Islands Off Troas, Tenedos. c. 100-70 BC

Islands Off Troas, Tenedos. c. 100-70 BC


AR Drachm, 3.88g (18mm, 1h). Janiform head of a laureate male and diademed female. Rev ΤΕΝΕΔΙΩΝ Labrys; below, monogram and bunch of grapes – Hermes standing l., raising r. hand and holding caduceus in l. All within laurel wreath.

References: SNG Copenhagen 525. De Callataÿ, Studies Price, pl. 26, 55 (same obv dies).

Grade: Beautiful old cabinet toning. Good VF (gk1217)

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The coinage of Tenedos (modern day Bozcaada in Turkey) is extremely rare and fascinating. The story of how Tenedos came into existence is one of mythology going back to Homer’s Iliad. The story goes that King Cycnos, a son of Apollo, had two children, a boy, Tenes and a daughter, Hemithea with his first wife. After the wife died, Cycnos married his second wife, Philonome, who made advances on Tenes, but was rebuked. Out of anger and to punish Tenes, Philonome told Cycnos that Tenes had raped her. She also got the flutist Eumolpus to substantiate her lie. Cycnos reacted savagely and attempting to kill his son and daughter, put them in a chest, which was set in the sea. The chest eventually sailed ashore to an island, Leucophrye, with the two still living, and the island was renamed Tenedos, in Tenes name. When Cycnos found out his children had survived and what had actually happened, he killed Eumolpus, buried Philonome alive and attempted to sail to Tenedos to his children. The earlier rejection of his father was too great however for Tenes and once Cycnos arrived at the island on ship and attempted to secure his vessel, Tenes drew his axe and cut the moorings.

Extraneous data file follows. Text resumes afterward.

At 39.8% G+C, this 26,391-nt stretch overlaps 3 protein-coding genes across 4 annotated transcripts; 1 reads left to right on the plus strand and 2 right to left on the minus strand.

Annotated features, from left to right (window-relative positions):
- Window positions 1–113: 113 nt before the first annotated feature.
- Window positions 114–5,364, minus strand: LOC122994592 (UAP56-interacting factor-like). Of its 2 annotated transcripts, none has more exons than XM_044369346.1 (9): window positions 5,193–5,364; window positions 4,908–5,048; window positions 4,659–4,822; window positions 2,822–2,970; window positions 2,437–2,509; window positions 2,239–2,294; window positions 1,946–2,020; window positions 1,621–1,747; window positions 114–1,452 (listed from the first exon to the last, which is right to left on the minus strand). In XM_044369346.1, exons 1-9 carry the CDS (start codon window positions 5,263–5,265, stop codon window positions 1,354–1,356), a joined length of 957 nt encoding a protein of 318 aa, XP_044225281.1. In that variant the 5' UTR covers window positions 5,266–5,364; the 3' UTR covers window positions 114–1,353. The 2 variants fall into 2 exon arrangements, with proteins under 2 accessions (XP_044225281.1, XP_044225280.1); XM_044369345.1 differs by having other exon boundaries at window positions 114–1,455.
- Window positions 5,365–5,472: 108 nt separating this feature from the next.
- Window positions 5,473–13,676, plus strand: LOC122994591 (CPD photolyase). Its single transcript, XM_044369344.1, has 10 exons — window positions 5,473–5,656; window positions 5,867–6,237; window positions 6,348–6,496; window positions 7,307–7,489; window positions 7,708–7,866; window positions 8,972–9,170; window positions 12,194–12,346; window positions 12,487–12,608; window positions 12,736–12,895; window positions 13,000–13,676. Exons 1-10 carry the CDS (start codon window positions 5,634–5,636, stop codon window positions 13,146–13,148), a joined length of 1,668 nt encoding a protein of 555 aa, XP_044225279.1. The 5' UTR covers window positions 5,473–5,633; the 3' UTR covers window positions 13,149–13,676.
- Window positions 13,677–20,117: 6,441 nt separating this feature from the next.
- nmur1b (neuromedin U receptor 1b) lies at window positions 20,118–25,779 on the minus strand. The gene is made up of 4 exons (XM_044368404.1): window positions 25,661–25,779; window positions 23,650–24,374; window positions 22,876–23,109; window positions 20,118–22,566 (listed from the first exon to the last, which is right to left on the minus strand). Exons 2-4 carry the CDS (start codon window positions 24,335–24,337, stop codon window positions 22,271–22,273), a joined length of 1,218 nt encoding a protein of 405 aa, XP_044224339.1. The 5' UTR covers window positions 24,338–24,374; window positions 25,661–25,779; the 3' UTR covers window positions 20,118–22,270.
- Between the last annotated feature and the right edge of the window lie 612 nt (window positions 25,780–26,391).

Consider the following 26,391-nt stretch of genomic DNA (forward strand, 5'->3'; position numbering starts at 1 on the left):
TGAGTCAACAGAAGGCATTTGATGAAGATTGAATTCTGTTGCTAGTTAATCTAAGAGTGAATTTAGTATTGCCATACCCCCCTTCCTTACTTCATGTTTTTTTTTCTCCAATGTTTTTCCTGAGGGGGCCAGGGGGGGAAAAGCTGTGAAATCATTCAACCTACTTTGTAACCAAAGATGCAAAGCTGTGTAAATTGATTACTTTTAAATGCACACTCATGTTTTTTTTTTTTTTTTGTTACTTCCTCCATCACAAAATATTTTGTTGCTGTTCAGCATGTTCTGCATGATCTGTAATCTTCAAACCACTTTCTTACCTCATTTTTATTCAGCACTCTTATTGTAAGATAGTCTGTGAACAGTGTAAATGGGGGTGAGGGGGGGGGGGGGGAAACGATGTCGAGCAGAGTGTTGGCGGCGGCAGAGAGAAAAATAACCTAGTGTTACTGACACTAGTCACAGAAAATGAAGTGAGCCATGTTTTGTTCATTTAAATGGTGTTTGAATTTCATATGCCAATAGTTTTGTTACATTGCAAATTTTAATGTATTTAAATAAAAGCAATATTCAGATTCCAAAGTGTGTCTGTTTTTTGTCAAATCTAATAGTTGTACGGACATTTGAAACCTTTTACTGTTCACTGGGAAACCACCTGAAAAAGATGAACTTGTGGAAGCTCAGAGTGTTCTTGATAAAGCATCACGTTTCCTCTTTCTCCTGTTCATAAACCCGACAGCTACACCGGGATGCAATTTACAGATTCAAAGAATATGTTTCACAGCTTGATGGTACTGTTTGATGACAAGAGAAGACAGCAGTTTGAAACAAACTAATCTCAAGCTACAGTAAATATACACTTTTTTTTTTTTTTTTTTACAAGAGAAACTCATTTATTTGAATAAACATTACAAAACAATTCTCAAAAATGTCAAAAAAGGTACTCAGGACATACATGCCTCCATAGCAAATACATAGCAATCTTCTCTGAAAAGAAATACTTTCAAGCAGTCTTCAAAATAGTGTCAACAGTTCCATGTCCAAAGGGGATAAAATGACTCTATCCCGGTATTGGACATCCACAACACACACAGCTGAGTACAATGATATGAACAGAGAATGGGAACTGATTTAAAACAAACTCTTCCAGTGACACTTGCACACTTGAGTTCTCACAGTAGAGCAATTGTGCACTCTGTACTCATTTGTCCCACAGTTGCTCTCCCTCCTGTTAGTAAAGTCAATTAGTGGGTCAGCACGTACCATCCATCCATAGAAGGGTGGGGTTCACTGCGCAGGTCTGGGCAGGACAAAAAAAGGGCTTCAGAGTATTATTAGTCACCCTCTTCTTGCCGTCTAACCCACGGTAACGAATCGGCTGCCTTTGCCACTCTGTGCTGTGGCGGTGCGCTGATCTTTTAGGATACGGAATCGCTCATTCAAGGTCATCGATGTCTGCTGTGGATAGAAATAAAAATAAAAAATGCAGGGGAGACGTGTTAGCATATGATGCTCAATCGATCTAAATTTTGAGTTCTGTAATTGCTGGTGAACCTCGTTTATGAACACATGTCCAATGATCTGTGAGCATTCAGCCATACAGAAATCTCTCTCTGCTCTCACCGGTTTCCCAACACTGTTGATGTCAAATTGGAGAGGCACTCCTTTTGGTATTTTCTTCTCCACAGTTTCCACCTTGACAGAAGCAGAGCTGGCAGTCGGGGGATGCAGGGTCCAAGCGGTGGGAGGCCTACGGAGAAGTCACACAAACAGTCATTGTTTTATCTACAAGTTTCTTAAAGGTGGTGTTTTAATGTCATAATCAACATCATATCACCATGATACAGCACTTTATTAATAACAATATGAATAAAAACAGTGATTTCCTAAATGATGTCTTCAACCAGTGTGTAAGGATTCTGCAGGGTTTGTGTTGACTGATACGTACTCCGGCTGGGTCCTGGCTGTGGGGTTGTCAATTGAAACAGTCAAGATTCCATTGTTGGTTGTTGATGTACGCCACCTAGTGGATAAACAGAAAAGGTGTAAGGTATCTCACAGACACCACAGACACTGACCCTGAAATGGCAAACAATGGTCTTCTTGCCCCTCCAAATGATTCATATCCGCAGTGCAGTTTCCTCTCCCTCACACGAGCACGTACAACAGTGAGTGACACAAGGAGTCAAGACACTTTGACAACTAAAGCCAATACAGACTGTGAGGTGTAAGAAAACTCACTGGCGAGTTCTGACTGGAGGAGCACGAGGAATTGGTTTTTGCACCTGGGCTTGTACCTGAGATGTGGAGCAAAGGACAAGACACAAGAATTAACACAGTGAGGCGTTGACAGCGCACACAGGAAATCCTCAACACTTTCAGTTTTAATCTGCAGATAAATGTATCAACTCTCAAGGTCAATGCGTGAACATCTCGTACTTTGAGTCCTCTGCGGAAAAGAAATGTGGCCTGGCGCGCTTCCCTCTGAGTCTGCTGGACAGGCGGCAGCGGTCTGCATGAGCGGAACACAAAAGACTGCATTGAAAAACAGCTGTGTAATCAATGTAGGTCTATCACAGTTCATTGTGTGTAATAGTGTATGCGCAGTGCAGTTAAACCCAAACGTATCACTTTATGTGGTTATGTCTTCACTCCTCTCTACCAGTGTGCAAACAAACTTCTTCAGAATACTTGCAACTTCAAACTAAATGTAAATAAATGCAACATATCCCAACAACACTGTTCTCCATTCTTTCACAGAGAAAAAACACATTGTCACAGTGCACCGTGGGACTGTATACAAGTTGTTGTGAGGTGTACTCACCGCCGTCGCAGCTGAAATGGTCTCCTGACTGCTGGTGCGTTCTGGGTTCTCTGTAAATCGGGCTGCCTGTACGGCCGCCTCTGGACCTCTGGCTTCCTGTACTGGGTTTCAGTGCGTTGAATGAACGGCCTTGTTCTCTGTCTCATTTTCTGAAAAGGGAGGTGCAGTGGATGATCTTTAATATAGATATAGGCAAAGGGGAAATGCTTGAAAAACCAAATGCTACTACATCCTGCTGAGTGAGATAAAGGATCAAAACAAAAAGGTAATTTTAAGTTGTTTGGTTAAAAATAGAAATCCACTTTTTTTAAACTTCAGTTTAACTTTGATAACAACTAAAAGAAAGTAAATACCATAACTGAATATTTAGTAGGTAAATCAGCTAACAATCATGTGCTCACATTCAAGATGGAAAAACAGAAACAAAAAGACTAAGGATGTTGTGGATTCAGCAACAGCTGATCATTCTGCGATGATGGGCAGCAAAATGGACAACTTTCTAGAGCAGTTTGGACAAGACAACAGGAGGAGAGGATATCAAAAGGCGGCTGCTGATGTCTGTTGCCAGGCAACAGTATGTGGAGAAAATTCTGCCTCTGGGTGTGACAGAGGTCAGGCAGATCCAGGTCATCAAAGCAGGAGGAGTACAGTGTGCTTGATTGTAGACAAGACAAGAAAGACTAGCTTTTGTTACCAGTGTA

It has been suggested that the male and female on the obverse of this coin would be Tenes and Hemithea, which certainly lends itself to the mythological history of the island. The reverse depicting the axe that Tenes used to sever the moorings.